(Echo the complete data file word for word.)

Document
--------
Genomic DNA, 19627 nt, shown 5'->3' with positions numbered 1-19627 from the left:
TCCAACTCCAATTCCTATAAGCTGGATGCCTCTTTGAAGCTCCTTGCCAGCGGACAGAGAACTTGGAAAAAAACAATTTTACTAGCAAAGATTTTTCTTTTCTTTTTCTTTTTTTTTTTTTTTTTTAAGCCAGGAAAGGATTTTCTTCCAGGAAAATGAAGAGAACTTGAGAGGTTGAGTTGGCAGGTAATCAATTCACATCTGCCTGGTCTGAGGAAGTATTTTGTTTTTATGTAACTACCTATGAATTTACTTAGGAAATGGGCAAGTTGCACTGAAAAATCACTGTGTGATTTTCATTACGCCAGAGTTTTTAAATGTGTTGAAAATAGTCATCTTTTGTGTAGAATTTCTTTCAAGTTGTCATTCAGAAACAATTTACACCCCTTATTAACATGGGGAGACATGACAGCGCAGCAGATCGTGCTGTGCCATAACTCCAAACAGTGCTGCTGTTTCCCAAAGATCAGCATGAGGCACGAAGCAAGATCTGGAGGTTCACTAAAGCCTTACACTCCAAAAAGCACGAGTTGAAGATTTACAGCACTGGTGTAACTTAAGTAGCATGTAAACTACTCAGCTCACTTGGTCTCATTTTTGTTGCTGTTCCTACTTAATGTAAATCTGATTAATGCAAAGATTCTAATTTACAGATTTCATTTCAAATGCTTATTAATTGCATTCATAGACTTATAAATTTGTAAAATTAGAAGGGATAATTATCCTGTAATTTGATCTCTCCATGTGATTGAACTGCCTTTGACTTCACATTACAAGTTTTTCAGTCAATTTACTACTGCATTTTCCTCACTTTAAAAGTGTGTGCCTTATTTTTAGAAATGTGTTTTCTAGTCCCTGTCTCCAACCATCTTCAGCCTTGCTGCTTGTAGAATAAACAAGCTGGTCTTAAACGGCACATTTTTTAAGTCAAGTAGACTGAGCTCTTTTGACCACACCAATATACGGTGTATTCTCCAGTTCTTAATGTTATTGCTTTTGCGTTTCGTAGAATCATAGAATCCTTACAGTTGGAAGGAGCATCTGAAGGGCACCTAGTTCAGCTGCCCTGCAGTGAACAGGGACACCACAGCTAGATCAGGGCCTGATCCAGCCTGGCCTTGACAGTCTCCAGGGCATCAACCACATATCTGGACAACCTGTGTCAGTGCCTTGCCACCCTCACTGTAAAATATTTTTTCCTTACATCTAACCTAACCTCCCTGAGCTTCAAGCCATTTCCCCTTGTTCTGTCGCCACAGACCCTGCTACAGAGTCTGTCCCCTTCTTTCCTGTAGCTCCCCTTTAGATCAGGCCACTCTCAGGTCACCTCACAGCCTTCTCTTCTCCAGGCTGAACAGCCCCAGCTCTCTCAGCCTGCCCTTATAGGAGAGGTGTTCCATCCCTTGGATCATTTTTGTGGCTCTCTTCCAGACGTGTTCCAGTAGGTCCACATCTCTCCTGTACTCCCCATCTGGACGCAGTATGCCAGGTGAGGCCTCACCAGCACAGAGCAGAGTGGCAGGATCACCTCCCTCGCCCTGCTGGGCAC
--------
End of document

Genomic DNA, 19627 nt, shown 5'->3' with positions numbered 1-19627 from the left:
TCCAACTCCAATTCCTATAAGCTGGATGCCTCTTTGAAGCTCCTTGCCAGCGGACAGAGAACTTGGAAAAAAACAATTTTACTAGCAAAGATTTTTCTTTTCTTTTTCTTTTTTTTTTTTTTTTTTAAGCCAGGAAAGGATTTTCTTCCAGGAAAATGAAGAGAACTTGAGAGGTTGAGTTGGCAGGTAATCAATTCACATCTGCCTGGTCTGAGGAAGTATTTTGTTTTTATGTAACTACCTATGAATTTACTTAGGAAATGGGCAAGTTGCACTGAAAAATCACTGTGTGATTTTCATTACGCCAGAGTTTTTAAATGTGTTGAAAATAGTCATCTTTTGTGTAGAATTTCTTTCAAGTTGTCATTCAGAAACAATTTACACCCCTTATTAACATGGGGAGACATGACAGCGCAGCAGATCGTGCTGTGCCATAACTCCAAACAGTGCTGCTGTTTCCCAAAGATCAGCATGAGGCACGAAGCAAGATCTGGAGGTTCACTAAAGCCTTACACTCCAAAAAGCACGAGTTGAAGATTTACAGCACTGGTGTAACTTAAGTAGCATGTAAACTACTCAGCTCACTTGGTCTCATTTTTGTTGCTGTTCCTACTTAATGTAAATCTGATTAATGCAAAGATTCTAATTTACAGATTTCATTTCAAATGCTTATTAATTGCATTCATAGACTTATAAATTTGTAAAATTAGAAGGGATAATTATCCTGTAATTTGATCTCTCCATGTGATTGAACTGCCTTTGACTTCACATTACAAGTTTTTCAGTCAATTTACTACTGCATTTTCCTCACTTTAAAAGTGTGTGCCTTATTTTTAGAAATGTGTTTTCTAGTCCCTGTCTCCAACCATCTTCAGCCTTGCTGCTTGTAGAATAAACAAGCTGGTCTTAAACGGCACATTTTTTAAGTCAAGTAGACTGAGCTCTTTTGACCACACCAATATACGGTGTATTCTCCAGTTCTTAATGTTATTGCTTTTGCGTTTCGTAGAATCATAGAATCCTTACAGTTGGAAGGAGCATCTGAAGGGCACCTAGTTCAGCTGCCCTGCAGTGAACAGGGACACCACAGCTAGATCAGGGCCTGATCCAGCCTGGCCTTGACAGTCTCCAGGGCATCAACCACATATCTGGACAACCTGTGTCAGTGCCTTGCCACCCTCACTGTAAAATATTTTTTCCTTACATCTAACCTAACCTCCCTGAGCTTCAAGCCATTTCCCCTTGTTCTGTCGCCACAGACCCTGCTACAGAGTCTGTCCCCTTCTTTCCTGTAGCTCCCCTTTAGATCAGGCCACTCTCAGGTCACCTCACAGCCTTCTCTTCTCCAGGCTGAACAGCCCCAGCTCTCTCAGCCTGCCCTTATAGGAGAGGTGTTCCATCCCTTGGATCATTTTTGTGGCTCTCTTCCAGACGTGTTCCAGTAGGTCCACATCTCTCCTGTACTCCCCATCTGGACGCAGTATGCCAGGTGAGGCCTCACCAGCACAGAGCAGAGTGGCAGGATCACCTCCCTCGCCCTGCTGGGCAC